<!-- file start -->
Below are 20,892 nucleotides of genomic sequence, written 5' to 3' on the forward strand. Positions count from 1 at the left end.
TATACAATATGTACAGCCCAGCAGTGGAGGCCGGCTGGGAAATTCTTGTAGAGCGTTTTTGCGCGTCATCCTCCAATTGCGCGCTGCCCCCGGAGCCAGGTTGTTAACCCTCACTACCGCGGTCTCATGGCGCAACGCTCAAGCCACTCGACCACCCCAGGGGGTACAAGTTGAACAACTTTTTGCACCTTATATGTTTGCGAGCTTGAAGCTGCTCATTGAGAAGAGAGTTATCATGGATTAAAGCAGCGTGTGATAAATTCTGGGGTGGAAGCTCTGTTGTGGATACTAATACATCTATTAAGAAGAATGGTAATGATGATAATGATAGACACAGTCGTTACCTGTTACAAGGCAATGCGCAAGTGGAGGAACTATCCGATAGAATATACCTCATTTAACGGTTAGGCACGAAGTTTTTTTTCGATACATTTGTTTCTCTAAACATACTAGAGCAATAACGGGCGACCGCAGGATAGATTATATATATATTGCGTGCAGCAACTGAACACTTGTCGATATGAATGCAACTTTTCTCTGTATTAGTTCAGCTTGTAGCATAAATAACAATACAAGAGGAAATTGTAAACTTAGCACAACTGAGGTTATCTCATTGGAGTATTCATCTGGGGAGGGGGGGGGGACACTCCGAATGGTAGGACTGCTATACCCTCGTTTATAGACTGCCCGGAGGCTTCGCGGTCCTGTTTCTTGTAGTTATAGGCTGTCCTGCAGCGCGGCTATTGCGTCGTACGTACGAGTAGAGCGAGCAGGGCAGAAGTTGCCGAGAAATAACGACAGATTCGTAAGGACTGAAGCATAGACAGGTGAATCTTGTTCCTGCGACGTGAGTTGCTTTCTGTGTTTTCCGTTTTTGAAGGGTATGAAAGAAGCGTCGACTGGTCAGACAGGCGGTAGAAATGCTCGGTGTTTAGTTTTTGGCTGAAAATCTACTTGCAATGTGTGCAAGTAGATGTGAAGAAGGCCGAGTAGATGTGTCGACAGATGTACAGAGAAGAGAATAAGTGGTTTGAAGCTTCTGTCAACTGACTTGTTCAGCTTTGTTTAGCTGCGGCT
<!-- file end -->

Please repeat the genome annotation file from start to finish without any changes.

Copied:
Below are 20,892 nucleotides of genomic sequence, written 5' to 3' on the forward strand. Positions count from 1 at the left end.
TATACAATATGTACAGCCCAGCAGTGGAGGCCGGCTGGGAAATTCTTGTAGAGCGTTTTTGCGCGTCATCCTCCAATTGCGCGCTGCCCCCGGAGCCAGGTTGTTAACCCTCACTACCGCGGTCTCATGGCGCAACGCTCAAGCCACTCGACCACCCCAGGGGGTACAAGTTGAACAACTTTTTGCACCTTATATGTTTGCGAGCTTGAAGCTGCTCATTGAGAAGAGAGTTATCATGGATTAAAGCAGCGTGTGATAAATTCTGGGGTGGAAGCTCTGTTGTGGATACTAATACATCTATTAAGAAGAATGGTAATGATGATAATGATAGACACAGTCGTTACCTGTTACAAGGCAATGCGCAAGTGGAGGAACTATCCGATAGAATATACCTCATTTAACGGTTAGGCACGAAGTTTTTTTTCGATACATTTGTTTCTCTAAACATACTAGAGCAATAACGGGCGACCGCAGGATAGATTATATATATATTGCGTGCAGCAACTGAACACTTGTCGATATGAATGCAACTTTTCTCTGTATTAGTTCAGCTTGTAGCATAAATAACAATACAAGAGGAAATTGTAAACTTAGCACAACTGAGGTTATCTCATTGGAGTATTCATCTGGGGAGGGGGGGGGGACACTCCGAATGGTAGGACTGCTATACCCTCGTTTATAGACTGCCCGGAGGCTTCGCGGTCCTGTTTCTTGTAGTTATAGGCTGTCCTGCAGCGCGGCTATTGCGTCGTACGTACGAGTAGAGCGAGCAGGGCAGAAGTTGCCGAGAAATAACGACAGATTCGTAAGGACTGAAGCATAGACAGGTGAATCTTGTTCCTGCGACGTGAGTTGCTTTCTGTGTTTTCCGTTTTTGAAGGGTATGAAAGAAGCGTCGACTGGTCAGACAGGCGGTAGAAATGCTCGGTGTTTAGTTTTTGGCTGAAAATCTACTTGCAATGTGTGCAAGTAGATGTGAAGAAGGCCGAGTAGATGTGTCGACAGATGTACAGAGAAGAGAATAAGTGGTTTGAAGCTTCTGTCAACTGACTTGTTCAGCTTTGTTTAGCTGCGGCT